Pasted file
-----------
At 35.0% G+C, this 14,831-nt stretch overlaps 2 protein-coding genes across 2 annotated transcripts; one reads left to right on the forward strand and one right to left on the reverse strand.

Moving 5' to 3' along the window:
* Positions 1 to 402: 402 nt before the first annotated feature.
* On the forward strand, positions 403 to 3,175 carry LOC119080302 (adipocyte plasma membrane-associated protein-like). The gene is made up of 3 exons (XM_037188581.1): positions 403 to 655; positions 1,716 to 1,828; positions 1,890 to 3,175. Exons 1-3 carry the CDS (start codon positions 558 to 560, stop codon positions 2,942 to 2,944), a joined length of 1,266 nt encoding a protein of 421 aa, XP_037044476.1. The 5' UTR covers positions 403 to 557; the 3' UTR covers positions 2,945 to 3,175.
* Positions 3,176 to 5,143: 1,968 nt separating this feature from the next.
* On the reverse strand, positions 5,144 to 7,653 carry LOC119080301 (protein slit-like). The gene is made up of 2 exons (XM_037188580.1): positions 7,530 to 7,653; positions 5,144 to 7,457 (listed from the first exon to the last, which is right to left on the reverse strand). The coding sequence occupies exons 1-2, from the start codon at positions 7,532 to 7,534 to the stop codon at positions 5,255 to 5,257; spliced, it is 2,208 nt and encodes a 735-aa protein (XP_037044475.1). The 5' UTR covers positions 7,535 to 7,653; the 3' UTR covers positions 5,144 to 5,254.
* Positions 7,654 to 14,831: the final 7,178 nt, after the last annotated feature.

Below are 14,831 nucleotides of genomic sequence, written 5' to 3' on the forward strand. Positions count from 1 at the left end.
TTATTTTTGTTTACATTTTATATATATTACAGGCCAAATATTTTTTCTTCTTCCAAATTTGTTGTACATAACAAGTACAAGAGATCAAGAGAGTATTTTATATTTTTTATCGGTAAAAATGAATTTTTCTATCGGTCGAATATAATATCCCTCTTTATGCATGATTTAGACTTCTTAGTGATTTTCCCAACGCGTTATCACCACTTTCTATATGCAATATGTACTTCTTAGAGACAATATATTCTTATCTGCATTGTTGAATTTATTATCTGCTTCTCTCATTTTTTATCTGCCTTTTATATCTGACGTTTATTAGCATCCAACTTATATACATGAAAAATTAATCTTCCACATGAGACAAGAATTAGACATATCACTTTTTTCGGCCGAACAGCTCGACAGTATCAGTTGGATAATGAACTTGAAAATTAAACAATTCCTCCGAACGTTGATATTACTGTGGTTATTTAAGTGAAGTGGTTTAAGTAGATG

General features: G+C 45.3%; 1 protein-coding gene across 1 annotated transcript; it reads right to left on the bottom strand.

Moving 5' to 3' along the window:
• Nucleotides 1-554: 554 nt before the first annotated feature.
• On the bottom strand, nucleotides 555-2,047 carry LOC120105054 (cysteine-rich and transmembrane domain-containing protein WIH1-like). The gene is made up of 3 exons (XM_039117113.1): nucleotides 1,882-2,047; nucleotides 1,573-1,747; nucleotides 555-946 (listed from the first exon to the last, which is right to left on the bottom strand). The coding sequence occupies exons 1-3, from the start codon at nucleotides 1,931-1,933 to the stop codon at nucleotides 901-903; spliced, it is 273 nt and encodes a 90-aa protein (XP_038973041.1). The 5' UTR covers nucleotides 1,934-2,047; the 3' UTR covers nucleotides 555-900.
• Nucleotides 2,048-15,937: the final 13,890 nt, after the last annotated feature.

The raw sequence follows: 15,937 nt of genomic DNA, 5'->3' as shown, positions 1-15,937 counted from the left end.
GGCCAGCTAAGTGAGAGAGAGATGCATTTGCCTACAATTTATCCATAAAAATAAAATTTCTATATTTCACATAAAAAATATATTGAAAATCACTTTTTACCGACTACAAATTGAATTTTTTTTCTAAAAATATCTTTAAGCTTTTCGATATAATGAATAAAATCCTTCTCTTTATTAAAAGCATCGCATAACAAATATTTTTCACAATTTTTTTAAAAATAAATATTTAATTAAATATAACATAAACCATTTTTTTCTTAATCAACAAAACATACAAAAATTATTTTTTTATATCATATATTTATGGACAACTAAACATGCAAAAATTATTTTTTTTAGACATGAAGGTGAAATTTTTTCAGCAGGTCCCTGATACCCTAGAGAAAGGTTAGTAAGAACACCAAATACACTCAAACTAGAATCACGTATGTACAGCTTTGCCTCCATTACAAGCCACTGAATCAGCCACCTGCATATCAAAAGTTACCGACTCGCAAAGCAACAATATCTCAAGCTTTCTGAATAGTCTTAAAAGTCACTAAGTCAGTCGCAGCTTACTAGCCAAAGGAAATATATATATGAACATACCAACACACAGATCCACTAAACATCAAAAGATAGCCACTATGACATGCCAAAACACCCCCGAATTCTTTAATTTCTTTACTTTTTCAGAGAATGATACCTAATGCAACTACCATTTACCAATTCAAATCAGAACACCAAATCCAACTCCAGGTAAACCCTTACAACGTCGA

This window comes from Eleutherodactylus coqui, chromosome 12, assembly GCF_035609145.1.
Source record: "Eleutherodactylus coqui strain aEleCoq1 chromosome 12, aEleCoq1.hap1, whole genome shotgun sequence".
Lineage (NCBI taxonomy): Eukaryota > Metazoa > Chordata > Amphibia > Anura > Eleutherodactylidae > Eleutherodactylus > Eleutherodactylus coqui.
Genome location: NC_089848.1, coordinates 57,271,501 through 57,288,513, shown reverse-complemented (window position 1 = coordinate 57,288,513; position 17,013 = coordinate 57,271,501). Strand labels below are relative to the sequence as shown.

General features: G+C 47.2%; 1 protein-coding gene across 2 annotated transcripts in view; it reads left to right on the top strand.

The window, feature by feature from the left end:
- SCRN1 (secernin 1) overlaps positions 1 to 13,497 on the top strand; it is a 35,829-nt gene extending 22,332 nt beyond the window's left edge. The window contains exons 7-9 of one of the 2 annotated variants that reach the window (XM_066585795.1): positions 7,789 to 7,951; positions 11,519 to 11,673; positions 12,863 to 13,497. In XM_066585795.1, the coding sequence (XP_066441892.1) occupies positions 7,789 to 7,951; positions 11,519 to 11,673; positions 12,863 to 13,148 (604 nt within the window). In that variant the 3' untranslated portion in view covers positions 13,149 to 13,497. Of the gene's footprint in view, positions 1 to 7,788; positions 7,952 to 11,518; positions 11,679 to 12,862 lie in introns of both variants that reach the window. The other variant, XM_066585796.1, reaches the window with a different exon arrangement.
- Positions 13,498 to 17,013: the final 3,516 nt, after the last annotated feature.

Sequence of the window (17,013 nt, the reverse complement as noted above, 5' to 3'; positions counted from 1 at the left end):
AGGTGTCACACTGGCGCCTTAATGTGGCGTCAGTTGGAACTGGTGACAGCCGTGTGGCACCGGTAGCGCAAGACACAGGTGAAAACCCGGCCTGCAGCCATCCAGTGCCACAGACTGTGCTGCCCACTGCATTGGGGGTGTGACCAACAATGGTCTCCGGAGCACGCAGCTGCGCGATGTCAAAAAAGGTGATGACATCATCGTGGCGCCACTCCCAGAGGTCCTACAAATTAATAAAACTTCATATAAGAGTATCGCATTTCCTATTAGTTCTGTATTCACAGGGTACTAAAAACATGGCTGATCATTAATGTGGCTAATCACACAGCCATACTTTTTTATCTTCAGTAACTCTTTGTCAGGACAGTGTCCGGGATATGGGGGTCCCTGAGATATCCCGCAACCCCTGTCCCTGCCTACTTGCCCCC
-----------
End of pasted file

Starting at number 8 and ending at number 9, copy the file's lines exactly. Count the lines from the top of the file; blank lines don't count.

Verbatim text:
Below are 14,831 nucleotides of genomic sequence, written 5' to 3' on the forward strand. Positions count from 1 at the left end.
TTATTTTTGTTTACATTTTATATATATTACAGGCCAAATATTTTTTCTTCTTCCAAATTTGTTGTACATAACAAGTACAAGAGATCAAGAGAGTATTTTATATTTTTTATCGGTAAAAATGAATTTTTCTATCGGTCGAATATAATATCCCTCTTTATGCATGATTTAGACTTCTTAGTGATTTTCCCAACGCGTTATCACCACTTTCTATATGCAATATGTACTTCTTAGAGACAATATATTCTTATCTGCATTGTTGAATTTATTATCTGCTTCTCTCATTTTTTATCTGCCTTTTATATCTGACGTTTATTAGCATCCAACTTATATACATGAAAAATTAATCTTCCACATGAGACAAGAATTAGACATATCACTTTTTTCGGCCGAACAGCTCGACAGTATCAGTTGGATAATGAACTTGAAAATTAAACAATTCCTCCGAACGTTGATATTACTGTGGTTATTTAAGTGAAGTGGTTTAAGTAGATG